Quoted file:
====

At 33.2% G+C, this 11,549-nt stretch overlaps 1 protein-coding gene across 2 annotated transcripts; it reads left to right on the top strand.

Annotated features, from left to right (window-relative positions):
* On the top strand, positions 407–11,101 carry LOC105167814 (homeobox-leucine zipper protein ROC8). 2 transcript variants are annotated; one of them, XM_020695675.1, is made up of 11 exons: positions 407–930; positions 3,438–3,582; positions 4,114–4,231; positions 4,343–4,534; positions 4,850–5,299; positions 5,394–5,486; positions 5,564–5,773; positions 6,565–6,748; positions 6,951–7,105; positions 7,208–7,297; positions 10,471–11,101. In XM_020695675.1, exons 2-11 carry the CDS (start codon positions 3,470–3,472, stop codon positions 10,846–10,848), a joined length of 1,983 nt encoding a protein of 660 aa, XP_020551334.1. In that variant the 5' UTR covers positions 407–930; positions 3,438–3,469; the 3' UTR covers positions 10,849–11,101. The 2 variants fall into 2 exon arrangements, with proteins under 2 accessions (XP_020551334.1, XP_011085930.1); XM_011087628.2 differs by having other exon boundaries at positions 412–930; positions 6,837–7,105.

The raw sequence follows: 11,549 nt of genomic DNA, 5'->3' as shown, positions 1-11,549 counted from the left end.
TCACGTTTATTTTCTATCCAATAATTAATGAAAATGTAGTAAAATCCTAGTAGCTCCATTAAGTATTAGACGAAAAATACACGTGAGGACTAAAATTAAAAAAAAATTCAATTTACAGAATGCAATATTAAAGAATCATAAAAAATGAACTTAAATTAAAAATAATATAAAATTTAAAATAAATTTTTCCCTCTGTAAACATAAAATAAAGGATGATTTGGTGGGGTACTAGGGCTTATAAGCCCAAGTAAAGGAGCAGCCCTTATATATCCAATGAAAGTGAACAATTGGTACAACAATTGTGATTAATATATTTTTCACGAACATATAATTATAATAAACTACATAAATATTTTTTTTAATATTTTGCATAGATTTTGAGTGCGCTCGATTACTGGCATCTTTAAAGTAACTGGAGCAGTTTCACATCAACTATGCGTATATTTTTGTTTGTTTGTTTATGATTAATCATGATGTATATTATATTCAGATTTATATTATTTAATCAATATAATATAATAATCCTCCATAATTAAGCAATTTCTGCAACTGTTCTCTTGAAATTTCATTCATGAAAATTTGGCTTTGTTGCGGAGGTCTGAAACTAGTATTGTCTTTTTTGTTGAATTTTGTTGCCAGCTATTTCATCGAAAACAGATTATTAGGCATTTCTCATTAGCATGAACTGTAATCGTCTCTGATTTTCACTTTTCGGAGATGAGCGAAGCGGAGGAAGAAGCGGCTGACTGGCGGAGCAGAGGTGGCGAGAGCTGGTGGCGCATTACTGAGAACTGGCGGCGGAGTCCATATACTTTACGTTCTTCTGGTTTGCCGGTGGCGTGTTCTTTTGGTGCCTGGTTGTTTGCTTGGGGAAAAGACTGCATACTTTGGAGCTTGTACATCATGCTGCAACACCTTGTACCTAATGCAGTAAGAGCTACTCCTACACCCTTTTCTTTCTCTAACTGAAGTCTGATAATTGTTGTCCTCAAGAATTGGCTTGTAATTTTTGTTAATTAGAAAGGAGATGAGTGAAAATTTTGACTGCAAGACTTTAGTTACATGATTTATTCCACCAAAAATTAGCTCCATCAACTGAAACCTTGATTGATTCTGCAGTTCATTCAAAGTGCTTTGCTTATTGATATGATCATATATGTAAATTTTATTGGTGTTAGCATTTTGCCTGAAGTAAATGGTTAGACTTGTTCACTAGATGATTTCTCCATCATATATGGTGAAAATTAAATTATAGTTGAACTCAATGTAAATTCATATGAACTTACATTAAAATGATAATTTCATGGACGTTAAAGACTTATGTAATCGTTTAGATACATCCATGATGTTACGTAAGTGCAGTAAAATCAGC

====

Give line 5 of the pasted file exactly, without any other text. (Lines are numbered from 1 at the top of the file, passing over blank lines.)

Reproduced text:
TCACGTTTATTTTCTATCCAATAATTAATGAAAATGTAGTAAAATCCTAGTAGCTCCATTAAGTATTAGACGAAAAATACACGTGAGGACTAAAATTAAAAAAAAATTCAATTTACAGAATGCAATATTAAAGAATCATAAAAAATGAACTTAAATTAAAAATAATATAAAATTTAAAATAAATTTTTCCCTCTGTAAACATAAAATAAAGGATGATTTGGTGGGGTACTAGGGCTTATAAGCCCAAGTAAAGGAGCAGCCCTTATATATCCAATGAAAGTGAACAATTGGTACAACAATTGTGATTAATATATTTTTCACGAACATATAATTATAATAAACTACATAAATATTTTTTTTAATATTTTGCATAGATTTTGAGTGCGCTCGATTACTGGCATCTTTAAAGTAACTGGAGCAGTTTCACATCAACTATGCGTATATTTTTGTTTGTTTGTTTATGATTAATCATGATGTATATTATATTCAGATTTATATTATTTAATCAATATAATATAATAATCCTCCATAATTAAGCAATTTCTGCAACTGTTCTCTTGAAATTTCATTCATGAAAATTTGGCTTTGTTGCGGAGGTCTGAAACTAGTATTGTCTTTTTTGTTGAATTTTGTTGCCAGCTATTTCATCGAAAACAGATTATTAGGCATTTCTCATTAGCATGAACTGTAATCGTCTCTGATTTTCACTTTTCGGAGATGAGCGAAGCGGAGGAAGAAGCGGCTGACTGGCGGAGCAGAGGTGGCGAGAGCTGGTGGCGCATTACTGAGAACTGGCGGCGGAGTCCATATACTTTACGTTCTTCTGGTTTGCCGGTGGCGTGTTCTTTTGGTGCCTGGTTGTTTGCTTGGGGAAAAGACTGCATACTTTGGAGCTTGTACATCATGCTGCAACACCTTGTACCTAATGCAGTAAGAGCTACTCCTACACCCTTTTCTTTCTCTAACTGAAGTCTGATAATTGTTGTCCTCAAGAATTGGCTTGTAATTTTTGTTAATTAGAAAGGAGATGAGTGAAAATTTTGACTGCAAGACTTTAGTTACATGATTTATTCCACCAAAAATTAGCTCCATCAACTGAAACCTTGATTGATTCTGCAGTTCATTCAAAGTGCTTTGCTTATTGATATGATCATATATGTAAATTTTATTGGTGTTAGCATTTTGCCTGAAGTAAATGGTTAGACTTGTTCACTAGATGATTTCTCCATCATATATGGTGAAAATTAAATTATAGTTGAACTCAATGTAAATTCATATGAACTTACATTAAAATGATAATTTCATGGACGTTAAAGACTTATGTAATCGTTTAGATACATCCATGATGTTACGTAAGTGCAGTAAAATCAGC